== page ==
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The Bathroom Blockers

Picture this. You’re in math class, and you cannot focus on your calculus equations because you, as a human being with a bladder and basic needs, have to use the bathroom. You nervously raise your hand, wait what feels like 3 decades for the teacher to call on you and inquire whether you can slip out of for a minute to relieve yourself. Not to your surprise, your teacher turns you down because “you should have gone in between classes.” Sound a little too familiar? Being denied a trip to the bathroom is an annoyance almost every student has experienced. Although there are certain occasions where it is understandable to make a student stay in class, such as if the class is taking an exam, it can also feel seriously frustrating to be prohibited from doing a basic human function.

Teachers often justify their negative response to students inquiring about the bathroom by claiming students can and should just go between their classes. Unfortunately, when students only have six minutes to get from one class to another, it is an incredibly difficult feat to use the bathroom and make it to class on time. In some cases, using the bathroom between classes and being on time is mutually exclusive, and telling a student they can’t excuse themselves because they had time between classes is close-minded.

BCC’s new bathroom policy of having one pass for a class average of 25 students mixed with the teacher’s individual rules about the bathroom create a confusing and irritating policy. 99% of the time, students just want to use the bathroom. What are students supposed to do when there is only one pass and one fellow classmate has decided to walk through BCC like it’s the Champs Elysees instead of returning to class? It is inevitable that there will be some students who abuse the right to go to the bathroom, but this shouldn’t prevent every student from using the restroom. An eighteen-year-old student who has the right to vote and legally sign themselves out of school should not be blocked from going to the bathroom by another adult.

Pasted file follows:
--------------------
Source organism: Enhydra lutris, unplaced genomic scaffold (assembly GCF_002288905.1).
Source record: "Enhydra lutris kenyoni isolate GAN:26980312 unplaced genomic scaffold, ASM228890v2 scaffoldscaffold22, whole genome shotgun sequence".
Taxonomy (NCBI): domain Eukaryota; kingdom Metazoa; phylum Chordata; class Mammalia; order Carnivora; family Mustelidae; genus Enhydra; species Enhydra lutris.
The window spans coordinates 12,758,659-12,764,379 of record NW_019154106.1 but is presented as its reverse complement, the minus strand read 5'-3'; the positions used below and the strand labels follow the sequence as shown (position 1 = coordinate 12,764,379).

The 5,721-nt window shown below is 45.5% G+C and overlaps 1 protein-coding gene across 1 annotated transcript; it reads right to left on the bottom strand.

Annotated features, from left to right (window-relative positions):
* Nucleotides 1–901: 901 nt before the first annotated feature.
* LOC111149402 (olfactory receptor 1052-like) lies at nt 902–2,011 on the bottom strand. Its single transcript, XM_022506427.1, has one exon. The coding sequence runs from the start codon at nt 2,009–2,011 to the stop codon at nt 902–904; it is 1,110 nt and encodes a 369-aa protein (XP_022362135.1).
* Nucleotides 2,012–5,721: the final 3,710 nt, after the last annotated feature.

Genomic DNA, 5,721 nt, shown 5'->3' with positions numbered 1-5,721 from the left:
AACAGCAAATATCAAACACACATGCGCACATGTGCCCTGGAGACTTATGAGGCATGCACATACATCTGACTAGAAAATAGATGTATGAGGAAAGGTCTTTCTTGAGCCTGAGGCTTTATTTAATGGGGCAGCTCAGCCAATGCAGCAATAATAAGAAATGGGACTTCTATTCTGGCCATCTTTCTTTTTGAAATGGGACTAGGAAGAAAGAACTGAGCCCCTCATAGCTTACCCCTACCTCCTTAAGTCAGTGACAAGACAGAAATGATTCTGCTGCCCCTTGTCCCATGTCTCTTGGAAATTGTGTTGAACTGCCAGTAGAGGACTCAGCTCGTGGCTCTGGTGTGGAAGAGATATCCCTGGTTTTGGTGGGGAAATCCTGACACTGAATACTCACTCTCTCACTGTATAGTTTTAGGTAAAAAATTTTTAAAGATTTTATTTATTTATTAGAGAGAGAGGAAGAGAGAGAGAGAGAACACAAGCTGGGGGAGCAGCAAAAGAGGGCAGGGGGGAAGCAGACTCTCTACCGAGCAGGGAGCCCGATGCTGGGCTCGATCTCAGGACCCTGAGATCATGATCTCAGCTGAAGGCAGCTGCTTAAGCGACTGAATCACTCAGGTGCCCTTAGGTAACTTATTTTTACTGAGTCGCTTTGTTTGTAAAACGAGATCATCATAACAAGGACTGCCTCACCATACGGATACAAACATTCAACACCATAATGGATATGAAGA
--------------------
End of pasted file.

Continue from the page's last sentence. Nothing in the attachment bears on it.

In addition, teachers frequently put restrictions on the number of people who can use the bathroom in a period. Students don’t have a communal bladder: just because someone else is using the bathroom does not in any way change or reduce students need to use the bathroom. It’s understandable that it becomes a nuisance for the teachers to have a revolving door of students going to the bathroom. But if a student stays in class instead of going to the bathroom, it will be harder to focus on a given task, which seems like a lose-lose situation for both the student and the teacher. It can also be a health hazard; not using the restroom when you need to can have harmful effects like UTIs or damage to pelvic floor muscles.

Going to the bathroom is a necessity. Out of respect for a student and their basic needs, teachers should allow students to use the bathroom unless it would be undeniably detrimental for the student or the class.

Lilly Behbehani and Rachel Auerbach

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